Vice President Wu Den-yih, right, shakes hands with Want Want chairman Tsai Eng-meng at the Peace and Prosperity Forum held at Taipei's Grand Hotel on Aug. 8. (Photo/Chen Hsin-han)
Wu Den-yih, Taiwan's vice president and former premier, admitted Thursday that there was a good deal of public opposition to the signing of the cross-strait Economic Cooperation Framework Agreement back in 2010, even more than there has been to the recently signed General Agreement on Trade in Services. He said however that the government thanks both the people who have supported or who oppose the agreement.
Wu was speaking at the annual Peace and Prosperity Forum held by our sister paper Want Daily in Taipei, where officials put forward the view that the cross-strait General Agreement on Trade in Service will bring more profits to the citizens of Taiwan.
Those who supported the ECFA gave the government greater confidence to proceed with signing the agreement, Wu said, while those who opposed the pact also reminded the government that the purpose of the deal was to improve the livelihoods of the people of Taiwan.
Wu said the Ma Ying-jeou administration has protected the interests of Taiwanese workers by not agreeing to allow blue-collar workers from mainland China to work in Taiwan. Wu also said that only 398 investment cases from mainland China have been approved by the government since the signing of the pact, indicating that a strict screening process remains in place.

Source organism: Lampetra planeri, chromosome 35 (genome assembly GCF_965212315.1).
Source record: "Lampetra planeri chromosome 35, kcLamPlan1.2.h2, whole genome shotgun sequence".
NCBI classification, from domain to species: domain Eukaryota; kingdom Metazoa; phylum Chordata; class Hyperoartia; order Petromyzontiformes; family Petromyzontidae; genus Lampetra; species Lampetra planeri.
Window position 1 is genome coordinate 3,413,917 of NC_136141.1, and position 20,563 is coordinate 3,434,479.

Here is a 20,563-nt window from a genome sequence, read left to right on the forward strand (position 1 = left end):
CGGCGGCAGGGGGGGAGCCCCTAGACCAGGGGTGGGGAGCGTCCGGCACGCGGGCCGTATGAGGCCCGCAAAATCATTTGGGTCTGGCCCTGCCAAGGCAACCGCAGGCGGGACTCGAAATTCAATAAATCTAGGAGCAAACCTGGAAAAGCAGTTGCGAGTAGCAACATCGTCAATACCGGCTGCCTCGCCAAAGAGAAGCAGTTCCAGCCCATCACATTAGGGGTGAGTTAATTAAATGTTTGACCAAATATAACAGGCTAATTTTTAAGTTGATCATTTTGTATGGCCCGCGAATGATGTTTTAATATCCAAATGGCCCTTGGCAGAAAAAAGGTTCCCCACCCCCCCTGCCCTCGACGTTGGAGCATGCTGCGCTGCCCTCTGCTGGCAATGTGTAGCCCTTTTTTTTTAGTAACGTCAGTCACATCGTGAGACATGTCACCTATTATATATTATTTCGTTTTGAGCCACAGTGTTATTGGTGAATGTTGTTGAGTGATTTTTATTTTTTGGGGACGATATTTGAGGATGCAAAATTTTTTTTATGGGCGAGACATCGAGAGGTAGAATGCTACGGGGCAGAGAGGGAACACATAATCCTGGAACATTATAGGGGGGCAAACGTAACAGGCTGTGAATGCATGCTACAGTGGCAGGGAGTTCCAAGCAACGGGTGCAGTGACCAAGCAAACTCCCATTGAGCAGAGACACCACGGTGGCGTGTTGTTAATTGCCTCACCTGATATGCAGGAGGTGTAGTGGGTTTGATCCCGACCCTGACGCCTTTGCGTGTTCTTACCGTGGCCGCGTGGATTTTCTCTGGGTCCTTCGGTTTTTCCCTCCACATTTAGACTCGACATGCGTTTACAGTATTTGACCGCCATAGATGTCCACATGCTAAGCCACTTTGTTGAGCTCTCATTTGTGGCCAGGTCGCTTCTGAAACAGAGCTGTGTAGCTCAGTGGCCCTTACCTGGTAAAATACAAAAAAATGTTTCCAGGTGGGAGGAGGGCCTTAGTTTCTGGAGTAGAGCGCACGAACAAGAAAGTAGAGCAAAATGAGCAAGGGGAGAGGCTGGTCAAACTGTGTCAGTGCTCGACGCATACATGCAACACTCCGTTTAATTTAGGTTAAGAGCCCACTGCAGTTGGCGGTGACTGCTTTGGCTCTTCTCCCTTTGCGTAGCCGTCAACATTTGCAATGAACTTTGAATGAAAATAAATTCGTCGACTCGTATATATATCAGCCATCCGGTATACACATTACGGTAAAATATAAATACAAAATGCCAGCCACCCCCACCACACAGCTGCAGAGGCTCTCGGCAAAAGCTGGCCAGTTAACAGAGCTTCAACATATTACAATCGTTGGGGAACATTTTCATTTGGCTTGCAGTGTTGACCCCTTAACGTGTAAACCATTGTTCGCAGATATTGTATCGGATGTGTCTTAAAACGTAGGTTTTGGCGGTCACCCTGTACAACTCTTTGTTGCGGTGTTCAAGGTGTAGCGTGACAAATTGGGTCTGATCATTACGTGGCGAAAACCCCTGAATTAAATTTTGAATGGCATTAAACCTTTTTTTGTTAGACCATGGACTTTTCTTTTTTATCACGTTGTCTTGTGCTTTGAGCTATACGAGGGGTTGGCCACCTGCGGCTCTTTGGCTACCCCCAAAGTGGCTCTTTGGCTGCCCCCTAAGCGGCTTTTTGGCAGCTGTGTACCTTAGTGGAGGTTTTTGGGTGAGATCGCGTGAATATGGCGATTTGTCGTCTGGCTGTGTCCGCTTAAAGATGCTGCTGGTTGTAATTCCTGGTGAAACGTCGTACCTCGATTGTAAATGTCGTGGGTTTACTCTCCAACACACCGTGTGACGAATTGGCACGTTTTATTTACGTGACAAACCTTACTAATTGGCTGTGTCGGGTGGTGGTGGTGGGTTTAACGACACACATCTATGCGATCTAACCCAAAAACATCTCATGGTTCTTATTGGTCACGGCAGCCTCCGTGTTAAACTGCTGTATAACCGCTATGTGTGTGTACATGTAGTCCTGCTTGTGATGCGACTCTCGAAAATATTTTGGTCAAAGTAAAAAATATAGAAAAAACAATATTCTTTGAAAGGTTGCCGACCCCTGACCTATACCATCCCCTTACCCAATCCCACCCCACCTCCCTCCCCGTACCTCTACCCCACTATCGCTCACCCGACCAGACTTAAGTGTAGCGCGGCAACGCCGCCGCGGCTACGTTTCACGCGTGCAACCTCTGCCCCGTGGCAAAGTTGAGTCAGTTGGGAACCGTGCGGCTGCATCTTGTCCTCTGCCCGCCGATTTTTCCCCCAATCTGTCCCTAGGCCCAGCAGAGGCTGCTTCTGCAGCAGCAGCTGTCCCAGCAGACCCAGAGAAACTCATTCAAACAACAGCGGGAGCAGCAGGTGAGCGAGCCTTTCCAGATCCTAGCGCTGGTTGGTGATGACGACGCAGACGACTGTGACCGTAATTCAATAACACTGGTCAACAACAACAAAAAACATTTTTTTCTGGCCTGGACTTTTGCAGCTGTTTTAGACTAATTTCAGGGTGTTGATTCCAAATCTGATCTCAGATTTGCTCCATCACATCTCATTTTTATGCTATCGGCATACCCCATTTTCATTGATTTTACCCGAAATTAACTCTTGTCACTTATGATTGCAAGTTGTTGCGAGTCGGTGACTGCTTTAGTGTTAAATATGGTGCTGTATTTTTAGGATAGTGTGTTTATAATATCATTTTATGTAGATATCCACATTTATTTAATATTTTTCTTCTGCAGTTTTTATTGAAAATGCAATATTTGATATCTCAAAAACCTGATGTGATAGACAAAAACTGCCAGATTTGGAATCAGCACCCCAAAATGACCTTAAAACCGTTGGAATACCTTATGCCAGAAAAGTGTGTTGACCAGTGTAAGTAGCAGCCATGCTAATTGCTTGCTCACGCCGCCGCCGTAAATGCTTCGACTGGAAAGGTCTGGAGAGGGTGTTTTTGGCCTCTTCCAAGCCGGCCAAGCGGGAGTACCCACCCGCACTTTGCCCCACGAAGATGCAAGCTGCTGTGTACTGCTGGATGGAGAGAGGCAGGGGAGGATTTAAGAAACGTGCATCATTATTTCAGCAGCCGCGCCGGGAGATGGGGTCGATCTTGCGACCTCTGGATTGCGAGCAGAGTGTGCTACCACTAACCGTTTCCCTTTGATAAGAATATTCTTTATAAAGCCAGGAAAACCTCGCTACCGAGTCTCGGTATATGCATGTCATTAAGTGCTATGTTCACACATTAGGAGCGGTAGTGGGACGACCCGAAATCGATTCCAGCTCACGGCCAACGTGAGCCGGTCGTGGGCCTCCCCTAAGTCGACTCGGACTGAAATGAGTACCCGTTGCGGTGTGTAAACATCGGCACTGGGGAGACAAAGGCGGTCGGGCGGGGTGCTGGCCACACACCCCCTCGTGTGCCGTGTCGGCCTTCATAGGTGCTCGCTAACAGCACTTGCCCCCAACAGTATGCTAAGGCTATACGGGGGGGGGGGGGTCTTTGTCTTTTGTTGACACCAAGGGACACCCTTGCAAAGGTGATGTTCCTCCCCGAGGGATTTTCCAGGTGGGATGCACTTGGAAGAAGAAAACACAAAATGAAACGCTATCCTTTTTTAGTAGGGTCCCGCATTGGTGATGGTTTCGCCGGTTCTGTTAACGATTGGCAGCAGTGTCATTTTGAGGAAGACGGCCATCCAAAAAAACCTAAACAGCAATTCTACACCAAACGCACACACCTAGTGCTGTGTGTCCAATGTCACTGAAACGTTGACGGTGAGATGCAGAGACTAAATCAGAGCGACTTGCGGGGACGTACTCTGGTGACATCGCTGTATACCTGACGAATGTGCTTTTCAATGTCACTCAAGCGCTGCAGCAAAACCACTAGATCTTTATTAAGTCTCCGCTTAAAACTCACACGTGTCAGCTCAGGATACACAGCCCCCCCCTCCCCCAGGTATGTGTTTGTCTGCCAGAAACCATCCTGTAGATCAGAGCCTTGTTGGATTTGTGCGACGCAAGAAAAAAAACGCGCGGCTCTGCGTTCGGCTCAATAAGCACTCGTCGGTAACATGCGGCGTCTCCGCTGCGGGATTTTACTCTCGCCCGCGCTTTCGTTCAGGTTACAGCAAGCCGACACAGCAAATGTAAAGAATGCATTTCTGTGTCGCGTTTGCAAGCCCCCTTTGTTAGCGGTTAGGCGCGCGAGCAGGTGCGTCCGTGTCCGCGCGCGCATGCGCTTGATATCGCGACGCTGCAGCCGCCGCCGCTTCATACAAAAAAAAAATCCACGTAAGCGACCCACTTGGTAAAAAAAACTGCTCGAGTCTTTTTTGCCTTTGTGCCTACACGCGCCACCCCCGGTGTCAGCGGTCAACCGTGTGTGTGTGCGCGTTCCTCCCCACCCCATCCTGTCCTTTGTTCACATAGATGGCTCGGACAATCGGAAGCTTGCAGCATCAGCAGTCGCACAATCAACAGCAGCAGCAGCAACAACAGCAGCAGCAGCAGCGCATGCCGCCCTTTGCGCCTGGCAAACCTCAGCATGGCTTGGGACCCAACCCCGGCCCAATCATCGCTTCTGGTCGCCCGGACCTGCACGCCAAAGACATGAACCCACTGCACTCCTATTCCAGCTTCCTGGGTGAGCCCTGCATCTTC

Likewise, only about 216 white-collars workers from China have been given permission to work in Taiwan since the deal was signed. Wu said these individuals have mostly served as managers and supervisors and have paid taxes like regular Taiwanese citizens and have contributed to the nation's economy. Furthermore, Wu said Chinese companies entering Taiwan have created 6,771 job opportunities for local staff.
Three years after the ECFA was signed, Wu said Taiwan's farmers and fishermen had made US$130 billion through selling produce and seafood to China, while in the other direction China has made only about US$30 billion through selling traditional herbal medicine to Taiwan. This shows that the general public in Taiwan have been the real winners of increased cross-strait exchanges, Wu said.
Chang Hsien-yao, deputy minister of the Mainland Affairs Council, said that the signing of the General Agreement on Trade in Service will make Taiwan and mainland China the most stable market in the world. Chang also said that investment from mainland China will only help Taiwan become more competitive. In addition, Chang also believes that the latest pact will help Taiwan toward membership of the US-led Trans-Pacific Partnership (TPP) and the ASEAN-led Regional Comprehensive Economic Partnership (RCEP).
Wu Den-yih 吳敦義
Chang Hsien-yao 張顯耀